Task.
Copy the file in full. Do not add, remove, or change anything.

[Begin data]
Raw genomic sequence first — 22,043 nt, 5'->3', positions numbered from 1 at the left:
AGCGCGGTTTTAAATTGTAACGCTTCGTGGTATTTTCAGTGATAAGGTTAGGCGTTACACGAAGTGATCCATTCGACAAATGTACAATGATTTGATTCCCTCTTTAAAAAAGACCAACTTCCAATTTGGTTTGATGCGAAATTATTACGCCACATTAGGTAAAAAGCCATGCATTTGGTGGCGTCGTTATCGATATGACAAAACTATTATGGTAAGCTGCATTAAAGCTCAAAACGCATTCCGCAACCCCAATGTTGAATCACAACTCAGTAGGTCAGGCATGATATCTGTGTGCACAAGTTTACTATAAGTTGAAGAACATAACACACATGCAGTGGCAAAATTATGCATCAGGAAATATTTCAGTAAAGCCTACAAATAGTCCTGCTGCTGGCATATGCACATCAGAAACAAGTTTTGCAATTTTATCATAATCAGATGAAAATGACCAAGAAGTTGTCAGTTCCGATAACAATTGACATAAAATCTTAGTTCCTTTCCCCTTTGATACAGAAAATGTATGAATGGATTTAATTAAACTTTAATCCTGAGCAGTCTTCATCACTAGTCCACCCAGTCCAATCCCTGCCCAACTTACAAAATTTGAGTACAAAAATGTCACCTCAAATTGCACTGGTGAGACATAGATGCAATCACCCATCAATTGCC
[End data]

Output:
Raw genomic sequence first — 22,043 nt, 5'->3', positions numbered from 1 at the left:
AGCGCGGTTTTAAATTGTAACGCTTCGTGGTATTTTCAGTGATAAGGTTAGGCGTTACACGAAGTGATCCATTCGACAAATGTACAATGATTTGATTCCCTCTTTAAAAAAGACCAACTTCCAATTTGGTTTGATGCGAAATTATTACGCCACATTAGGTAAAAAGCCATGCATTTGGTGGCGTCGTTATCGATATGACAAAACTATTATGGTAAGCTGCATTAAAGCTCAAAACGCATTCCGCAACCCCAATGTTGAATCACAACTCAGTAGGTCAGGCATGATATCTGTGTGCACAAGTTTACTATAAGTTGAAGAACATAACACACATGCAGTGGCAAAATTATGCATCAGGAAATATTTCAGTAAAGCCTACAAATAGTCCTGCTGCTGGCATATGCACATCAGAAACAAGTTTTGCAATTTTATCATAATCAGATGAAAATGACCAAGAAGTTGTCAGTTCCGATAACAATTGACATAAAATCTTAGTTCCTTTCCCCTTTGATACAGAAAATGTATGAATGGATTTAATTAAACTTTAATCCTGAGCAGTCTTCATCACTAGTCCACCCAGTCCAATCCCTGCCCAACTTACAAAATTTGAGTACAAAAATGTCACCTCAAATTGCACTGGTGAGACATAGATGCAATCACCCATCAATTGCC